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Are we prepared?
Worldwide, the World Health Organization estimates that maternal syphilis is responsible for 460000 stillbirths or abortions, 270000 cases of congenital syphilis, and 270000 low birthweight or premature babies.1 The vast majority of these cases are seen in developing countries, but congenital syphilis also occurs in affluent nations. Established control methods are based on antenatal screening in the first trimester supported by treatment and partner notification. High risk patients are then followed up in the third trimester; treatment and partner notification are undertaken where necessary. These control methods are highly cost effective but are dependent on well structured healthcare pathways.2,3 A recent paper by Cross et al provides insight into the problems of managing syphilis in pregnancy across diverse clinical settings in a London teaching hospital.4 The authors report outcomes for 70 women with positive syphilis serology, and found that of 42 women at intermediate risk of transmitting infectious syphilis to their child, 26 (62%) received no follow up serology.4 It is clear from this paper that secure procedures were not in place to ensure that women were appropriately referred, investigated, and managed.
The re‐emergence of infectious syphilis (primary, secondary, and early latent) in the United Kingdom in the late 1990s was characterised by a series of outbreaks and foci.5 Although the majority of cases have been seen in men who have sex with men (MSM), cases reported among heterosexual men and women have been increasing. Between 2000 and 2004, diagnoses of syphilis rose by 583% (from 134 to 915) in heterosexual men and by 255% (from 78 to 277) in women. As disease incidence has risen cases of congenital syphilis have emerged, although there is no systematic national surveillance of these cases. Two case reports have been published. The first, from 2000, was in the context of a heterosexual outbreak in Peterborough5 and the second was reported in Walsall in 2002.6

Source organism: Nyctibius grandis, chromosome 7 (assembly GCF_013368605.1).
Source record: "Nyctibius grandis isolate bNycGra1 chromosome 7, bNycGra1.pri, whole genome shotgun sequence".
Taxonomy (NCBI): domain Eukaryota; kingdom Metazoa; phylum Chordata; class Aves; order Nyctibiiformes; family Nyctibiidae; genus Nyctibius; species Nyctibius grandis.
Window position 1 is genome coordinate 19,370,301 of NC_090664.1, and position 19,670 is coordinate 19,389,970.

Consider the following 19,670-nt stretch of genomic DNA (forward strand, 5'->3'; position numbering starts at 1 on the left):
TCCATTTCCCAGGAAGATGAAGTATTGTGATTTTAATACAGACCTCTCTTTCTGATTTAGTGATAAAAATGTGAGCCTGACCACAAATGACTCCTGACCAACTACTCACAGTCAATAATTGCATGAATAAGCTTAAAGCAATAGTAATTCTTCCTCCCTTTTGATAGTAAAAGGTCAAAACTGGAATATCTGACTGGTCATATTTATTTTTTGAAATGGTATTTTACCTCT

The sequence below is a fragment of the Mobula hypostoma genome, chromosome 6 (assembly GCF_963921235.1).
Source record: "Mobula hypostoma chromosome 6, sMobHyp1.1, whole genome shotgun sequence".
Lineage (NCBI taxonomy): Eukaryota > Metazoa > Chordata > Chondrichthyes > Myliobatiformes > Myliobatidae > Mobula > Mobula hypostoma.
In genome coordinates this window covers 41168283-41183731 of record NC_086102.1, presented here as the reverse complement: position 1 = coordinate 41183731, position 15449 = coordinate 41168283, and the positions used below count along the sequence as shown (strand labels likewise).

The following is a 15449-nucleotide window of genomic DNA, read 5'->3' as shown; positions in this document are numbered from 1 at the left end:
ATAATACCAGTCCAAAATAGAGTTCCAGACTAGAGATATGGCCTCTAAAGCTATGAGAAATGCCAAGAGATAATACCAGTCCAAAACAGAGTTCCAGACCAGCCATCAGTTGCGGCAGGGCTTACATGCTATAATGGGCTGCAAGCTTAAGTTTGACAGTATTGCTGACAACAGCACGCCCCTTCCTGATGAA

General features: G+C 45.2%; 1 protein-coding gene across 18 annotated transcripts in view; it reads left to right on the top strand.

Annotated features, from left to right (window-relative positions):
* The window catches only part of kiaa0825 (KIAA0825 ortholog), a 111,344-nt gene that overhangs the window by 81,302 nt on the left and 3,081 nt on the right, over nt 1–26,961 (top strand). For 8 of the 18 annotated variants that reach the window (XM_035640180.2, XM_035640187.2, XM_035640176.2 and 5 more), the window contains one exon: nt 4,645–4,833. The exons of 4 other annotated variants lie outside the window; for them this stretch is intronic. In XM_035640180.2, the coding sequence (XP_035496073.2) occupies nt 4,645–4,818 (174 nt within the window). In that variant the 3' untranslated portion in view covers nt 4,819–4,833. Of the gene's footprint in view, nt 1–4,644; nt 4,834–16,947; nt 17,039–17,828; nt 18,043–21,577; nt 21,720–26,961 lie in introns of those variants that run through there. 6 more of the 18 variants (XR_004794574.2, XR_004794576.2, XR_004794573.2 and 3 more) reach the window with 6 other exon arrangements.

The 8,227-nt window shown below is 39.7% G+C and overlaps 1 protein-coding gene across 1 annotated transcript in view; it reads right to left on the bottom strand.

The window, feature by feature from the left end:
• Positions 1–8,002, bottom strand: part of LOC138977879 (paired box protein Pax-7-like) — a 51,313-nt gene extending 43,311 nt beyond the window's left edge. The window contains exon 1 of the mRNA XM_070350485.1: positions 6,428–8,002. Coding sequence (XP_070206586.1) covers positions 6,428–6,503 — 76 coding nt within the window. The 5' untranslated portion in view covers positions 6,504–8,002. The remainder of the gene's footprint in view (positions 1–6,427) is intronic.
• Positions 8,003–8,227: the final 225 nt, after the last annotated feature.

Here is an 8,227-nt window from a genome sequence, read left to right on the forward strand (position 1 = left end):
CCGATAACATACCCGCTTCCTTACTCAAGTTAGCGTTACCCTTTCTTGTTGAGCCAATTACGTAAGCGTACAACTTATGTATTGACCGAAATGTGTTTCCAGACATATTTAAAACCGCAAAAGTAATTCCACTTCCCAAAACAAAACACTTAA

Current UK guidelines suggest that all pregnant women should be tested in the first trimester.7 For those patients in whom infection is identified testing in the third trimester is also recommended, as are those who are thought to be at increased risk of infection. Both the recent published case studies of congenital syphilis were identified in the third trimester and one case had not attended for antenatal care. The identification and management of infection in women who are at high risk of infection yet who are marginalised in society is challenging, as they are unlikely to come into contact with healthcare services until delivery.
Congenital syphilis is a preventable disease and its re‐emergence in the United Kingdom reflects a failure of prenatal care delivery systems, as well as syphilis control programmes
The number of cases of congenital syphilis that have occurred in the United Kingdom is unclear as there is no definitive surveillance tool. Surveillance of antenatal infections, including syphilis, has been undertaken in London since 2000. These data showed that the proportion of pregnant women screened at the 30 London maternity units rose from 89% in 2000 to 94% in 2002. In 2002, 412 pregnant women (4/1000) had a positive test for syphilis. However, the IgG screening test is unable to distinguish between treated or untreated infection acquired either during or before pregnancy, and does not differentiate between infectious syphilis and other treponemal diseases such as yaws, which is largely an infection of childhood found in tropical countries.
The number of diagnosed cases of congenital syphilis is difficult to estimate. Diagnoses are recorded in the KC60 return from genitourinary medicine clinics but these are likely to be incomplete as cases are managed in a variety of clinical settings. Between 1994 and 1997, enhanced surveillance of congenital syphilis was undertaken by the Public Health Laboratory Service (now the Health Protection Agency) in collaboration with specialists in genitourinary medicine (the British Cooperative Clinical Group) and the British Paediatric Surveillance Unit (Royal College of Paediatrics and Child Health).8 Nine presumed cases of congenital syphilis were identified over the 3 years, this at the nadir of syphilis diagnosis in the United Kingdom. To estimate the burden of cases associated with congenital syphilis, this survey needs to be repeated and include specialists in obstetrics and gynaecology.
Congenital syphilis is a preventable disease and its re‐emergence in the United Kingdom reflects a failure of prenatal care delivery systems, as well as syphilis control programmes. The investigation by Cross et al raises concerns about the effectiveness of the present control strategy. Anecdotal reports suggest that many more cases of congenital syphilis have been seen than have been reported in the literature, and if control strategies are not improved an increasing number of cases will emerge as the epidemic progresses.